CHP defends officer who drew gun at protest

Jeff Chiu/AP PhotoA protesters raises his arms as California Highway Patrol Officers stand in front of him as protesters block traffic on Highway 80 in Berkeley

California Highway Patrol officials are defending a plainclothes officer who pointed his gun at Oakland protesters after they learned he and his partner were police.

The officer drew his weapon Wednesday night after he was assaulted during demonstrations against the killings of black men by white officers, authorities said.

While standing behind the officer, CHP officials also revealed they have created phony Twitter accounts and dressed like demonstrators to do surveillance.

The San Francisco Bay Area has seen regular protests in the past week over two recent grand jury decisions to not indict white officers who killed unarmed black men in Ferguson, Missouri, and New York.

In Berkeley, demonstrations have drawn hundreds of people who have sometimes clashed with police as they blocked highways, smashed windows and refused police orders. Several hundred people have been arrested, and both police and protesters have been injured at the marches.

The protests have gotten smaller over the last day with a massive storm hitting the Bay Area.

On Wednesday night, the officers got out of their car in downtown Oakland after protesters smashed store windows, The Oakland Tribune reported. They followed them for many blocks before about 150 marchers identified the two as possible officers and alerted others.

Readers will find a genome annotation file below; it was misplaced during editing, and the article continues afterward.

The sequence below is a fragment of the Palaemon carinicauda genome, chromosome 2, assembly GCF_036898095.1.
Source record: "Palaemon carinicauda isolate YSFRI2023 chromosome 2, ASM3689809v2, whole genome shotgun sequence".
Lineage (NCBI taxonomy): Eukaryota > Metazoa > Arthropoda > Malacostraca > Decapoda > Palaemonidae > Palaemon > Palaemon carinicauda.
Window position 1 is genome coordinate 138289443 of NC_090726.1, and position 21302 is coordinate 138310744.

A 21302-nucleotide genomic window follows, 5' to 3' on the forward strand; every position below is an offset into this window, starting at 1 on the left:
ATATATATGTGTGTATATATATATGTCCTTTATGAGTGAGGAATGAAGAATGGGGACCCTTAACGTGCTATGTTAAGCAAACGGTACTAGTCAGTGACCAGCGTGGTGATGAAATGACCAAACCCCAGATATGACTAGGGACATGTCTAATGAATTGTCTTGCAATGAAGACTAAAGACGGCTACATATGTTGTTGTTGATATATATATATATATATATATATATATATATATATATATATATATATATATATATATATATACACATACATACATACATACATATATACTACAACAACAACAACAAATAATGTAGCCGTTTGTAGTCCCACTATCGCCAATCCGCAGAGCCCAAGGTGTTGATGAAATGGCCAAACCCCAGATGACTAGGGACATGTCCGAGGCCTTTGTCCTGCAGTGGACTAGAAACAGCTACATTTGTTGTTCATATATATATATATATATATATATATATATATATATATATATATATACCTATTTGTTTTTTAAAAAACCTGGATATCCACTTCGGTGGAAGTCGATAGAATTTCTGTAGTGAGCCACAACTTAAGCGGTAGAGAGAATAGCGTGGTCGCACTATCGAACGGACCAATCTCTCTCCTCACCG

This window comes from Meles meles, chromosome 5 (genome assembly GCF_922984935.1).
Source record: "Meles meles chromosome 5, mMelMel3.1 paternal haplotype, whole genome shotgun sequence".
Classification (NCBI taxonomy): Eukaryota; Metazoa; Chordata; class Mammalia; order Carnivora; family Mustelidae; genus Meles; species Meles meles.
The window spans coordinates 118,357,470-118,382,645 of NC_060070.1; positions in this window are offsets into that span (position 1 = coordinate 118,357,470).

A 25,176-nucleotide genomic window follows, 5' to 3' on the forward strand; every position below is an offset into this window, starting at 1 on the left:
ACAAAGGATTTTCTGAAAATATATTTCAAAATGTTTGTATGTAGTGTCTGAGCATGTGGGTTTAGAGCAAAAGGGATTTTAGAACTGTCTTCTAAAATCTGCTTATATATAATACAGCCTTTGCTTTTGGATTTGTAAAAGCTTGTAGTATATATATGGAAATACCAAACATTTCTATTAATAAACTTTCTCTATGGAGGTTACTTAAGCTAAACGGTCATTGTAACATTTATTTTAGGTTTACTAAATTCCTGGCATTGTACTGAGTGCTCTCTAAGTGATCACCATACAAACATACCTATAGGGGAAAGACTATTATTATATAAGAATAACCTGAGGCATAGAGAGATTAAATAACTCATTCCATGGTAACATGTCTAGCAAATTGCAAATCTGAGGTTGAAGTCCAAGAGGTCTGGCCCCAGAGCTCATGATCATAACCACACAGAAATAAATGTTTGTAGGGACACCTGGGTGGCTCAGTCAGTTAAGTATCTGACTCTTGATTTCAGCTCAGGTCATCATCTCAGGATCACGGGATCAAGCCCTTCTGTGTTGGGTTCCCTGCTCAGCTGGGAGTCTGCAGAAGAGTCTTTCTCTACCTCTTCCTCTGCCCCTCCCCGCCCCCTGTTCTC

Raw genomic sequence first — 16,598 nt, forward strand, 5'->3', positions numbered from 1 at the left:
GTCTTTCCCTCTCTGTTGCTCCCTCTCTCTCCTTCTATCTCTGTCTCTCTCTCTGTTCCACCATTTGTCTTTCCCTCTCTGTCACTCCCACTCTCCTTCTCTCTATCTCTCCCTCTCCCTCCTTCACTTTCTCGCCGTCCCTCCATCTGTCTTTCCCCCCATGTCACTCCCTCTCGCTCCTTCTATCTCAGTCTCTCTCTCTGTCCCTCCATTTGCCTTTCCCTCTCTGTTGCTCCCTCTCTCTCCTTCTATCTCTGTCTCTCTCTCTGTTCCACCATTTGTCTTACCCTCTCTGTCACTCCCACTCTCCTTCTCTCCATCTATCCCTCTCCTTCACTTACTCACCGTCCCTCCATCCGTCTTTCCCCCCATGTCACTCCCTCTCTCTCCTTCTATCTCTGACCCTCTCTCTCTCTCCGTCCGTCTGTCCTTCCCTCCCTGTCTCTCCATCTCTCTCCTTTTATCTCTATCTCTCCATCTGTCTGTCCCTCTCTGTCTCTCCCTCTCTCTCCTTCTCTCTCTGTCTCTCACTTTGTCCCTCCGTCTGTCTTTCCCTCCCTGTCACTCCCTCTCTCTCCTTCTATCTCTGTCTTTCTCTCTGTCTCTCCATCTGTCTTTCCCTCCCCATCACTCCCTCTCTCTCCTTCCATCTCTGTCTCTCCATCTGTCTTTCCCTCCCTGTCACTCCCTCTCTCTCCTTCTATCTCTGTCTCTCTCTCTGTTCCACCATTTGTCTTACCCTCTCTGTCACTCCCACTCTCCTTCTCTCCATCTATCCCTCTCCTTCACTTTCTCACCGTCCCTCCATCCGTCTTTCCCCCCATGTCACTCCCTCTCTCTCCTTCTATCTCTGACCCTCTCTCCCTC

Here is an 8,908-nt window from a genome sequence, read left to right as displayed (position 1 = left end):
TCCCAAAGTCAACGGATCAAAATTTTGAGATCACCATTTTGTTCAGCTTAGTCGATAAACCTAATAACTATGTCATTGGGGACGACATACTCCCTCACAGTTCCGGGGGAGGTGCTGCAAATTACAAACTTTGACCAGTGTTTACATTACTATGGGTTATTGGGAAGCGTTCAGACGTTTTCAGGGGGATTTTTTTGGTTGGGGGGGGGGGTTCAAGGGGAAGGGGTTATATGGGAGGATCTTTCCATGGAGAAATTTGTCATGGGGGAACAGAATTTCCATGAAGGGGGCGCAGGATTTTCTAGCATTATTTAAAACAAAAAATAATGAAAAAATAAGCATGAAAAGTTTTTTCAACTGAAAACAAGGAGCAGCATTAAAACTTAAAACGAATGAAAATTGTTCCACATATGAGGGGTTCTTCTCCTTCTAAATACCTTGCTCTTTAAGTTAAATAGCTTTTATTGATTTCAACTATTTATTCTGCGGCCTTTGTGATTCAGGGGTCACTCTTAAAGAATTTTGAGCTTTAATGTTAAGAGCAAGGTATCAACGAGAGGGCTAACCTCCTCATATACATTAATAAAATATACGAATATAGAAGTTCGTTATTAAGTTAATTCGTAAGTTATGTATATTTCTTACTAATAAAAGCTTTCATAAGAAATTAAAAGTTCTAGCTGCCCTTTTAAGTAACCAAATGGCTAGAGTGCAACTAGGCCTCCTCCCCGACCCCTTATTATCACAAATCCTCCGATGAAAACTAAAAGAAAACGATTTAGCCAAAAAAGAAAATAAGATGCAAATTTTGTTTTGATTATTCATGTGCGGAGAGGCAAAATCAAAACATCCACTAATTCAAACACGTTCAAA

Protesters pulled off a dark handkerchief tied around one officer's face then struck him in the head.

Highway patrol officials maintain the officer's actions were necessary to defend himself and his partner against an unruly crowd.

The officer's name was not released. CHP Golden Gate Division Chief Avery Browne said the two officers' actions will be investigated but they remain on duty.

The brief melee was captured by freelance news photographers. The protester who struck the officer was arrested by Oakland Police.

National Lawyers Guild Executive Director Carlos Villarreal told the Tribune the incident is doubly troubling because earlier in the week highway patrol officers, attempting to clear a blocked highway, fired bean bags from a freeway overpass at protesters below.

He said the agency has acted “recklessly.”

Just Posted

Fire department drill finds traffic around Chase Arena could slow response time

For years, some have feared the future home of the Golden State… Continue reading

Did Scoot ‘redline’ SF neighborhoods? Chinatown group says ‘we asked for it’

The talk of the transportation world is a Los Angeles Times story… Continue reading

New hires solve SF school crossing guard shortage — for now

San Francisco has gone on a school crossing guard-hiring binge, hoping to… Continue reading

SF sets a high bar for Lyft on electric bike rentals

Newly spelled out city requirements could open the door for other e-bike providers

Supervisor floats 2020 ballot measure to boost sheriff oversight

Walton calls Hennessy plan for independent investigations a ‘good start’ but wants more

Most Read